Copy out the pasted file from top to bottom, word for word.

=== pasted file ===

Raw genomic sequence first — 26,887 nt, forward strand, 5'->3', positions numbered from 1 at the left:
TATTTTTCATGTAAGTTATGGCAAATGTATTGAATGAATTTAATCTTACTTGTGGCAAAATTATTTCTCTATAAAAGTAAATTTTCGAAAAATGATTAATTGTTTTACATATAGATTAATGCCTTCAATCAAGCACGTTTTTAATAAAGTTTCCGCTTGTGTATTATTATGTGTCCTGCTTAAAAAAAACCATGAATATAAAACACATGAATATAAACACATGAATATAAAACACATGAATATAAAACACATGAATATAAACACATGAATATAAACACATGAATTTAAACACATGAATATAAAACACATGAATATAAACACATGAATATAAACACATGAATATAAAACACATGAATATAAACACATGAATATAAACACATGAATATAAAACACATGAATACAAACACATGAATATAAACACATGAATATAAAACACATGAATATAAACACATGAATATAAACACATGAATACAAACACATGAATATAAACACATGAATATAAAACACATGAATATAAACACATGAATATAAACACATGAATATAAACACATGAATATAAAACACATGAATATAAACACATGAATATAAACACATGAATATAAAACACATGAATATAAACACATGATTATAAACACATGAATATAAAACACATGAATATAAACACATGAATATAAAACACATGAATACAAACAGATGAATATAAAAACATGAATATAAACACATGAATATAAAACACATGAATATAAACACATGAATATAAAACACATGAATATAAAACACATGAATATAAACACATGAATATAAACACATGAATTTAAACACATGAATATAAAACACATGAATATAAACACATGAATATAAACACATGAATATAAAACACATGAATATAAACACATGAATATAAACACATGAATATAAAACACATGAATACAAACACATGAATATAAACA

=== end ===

Raw genomic sequence first — 26,887 nt, forward strand, 5'->3', positions numbered from 1 at the left:
TATTTTTCATGTAAGTTATGGCAAATGTATTGAATGAATTTAATCTTACTTGTGGCAAAATTATTTCTCTATAAAAGTAAATTTTCGAAAAATGATTAATTGTTTTACATATAGATTAATGCCTTCAATCAAGCACGTTTTTAATAAAGTTTCCGCTTGTGTATTATTATGTGTCCTGCTTAAAAAAAACCATGAATATAAAACACATGAATATAAACACATGAATATAAAACACATGAATATAAAACACATGAATATAAACACATGAATATAAACACATGAATTTAAACACATGAATATAAAACACATGAATATAAACACATGAATATAAACACATGAATATAAAACACATGAATATAAACACATGAATATAAACACATGAATATAAAACACATGAATACAAACACATGAATATAAACACATGAATATAAAACACATGAATATAAACACATGAATATAAACACATGAATACAAACACATGAATATAAACACATGAATATAAAACACATGAATATAAACACATGAATATAAACACATGAATATAAACACATGAATATAAAACACATGAATATAAACACATGAATATAAACACATGAATATAAAACACATGAATATAAACACATGATTATAAACACATGAATATAAAACACATGAATATAAACACATGAATATAAAACACATGAATACAAACAGATGAATATAAAAACATGAATATAAACACATGAATATAAAACACATGAATATAAACACATGAATATAAAACACATGAATATAAAACACATGAATATAAACACATGAATATAAACACATGAATTTAAACACATGAATATAAAACACATGAATATAAACACATGAATATAAACACATGAATATAAAACACATGAATATAAACACATGAATATAAACACATGAATATAAAACACATGAATACAAACACATGAATATAAACA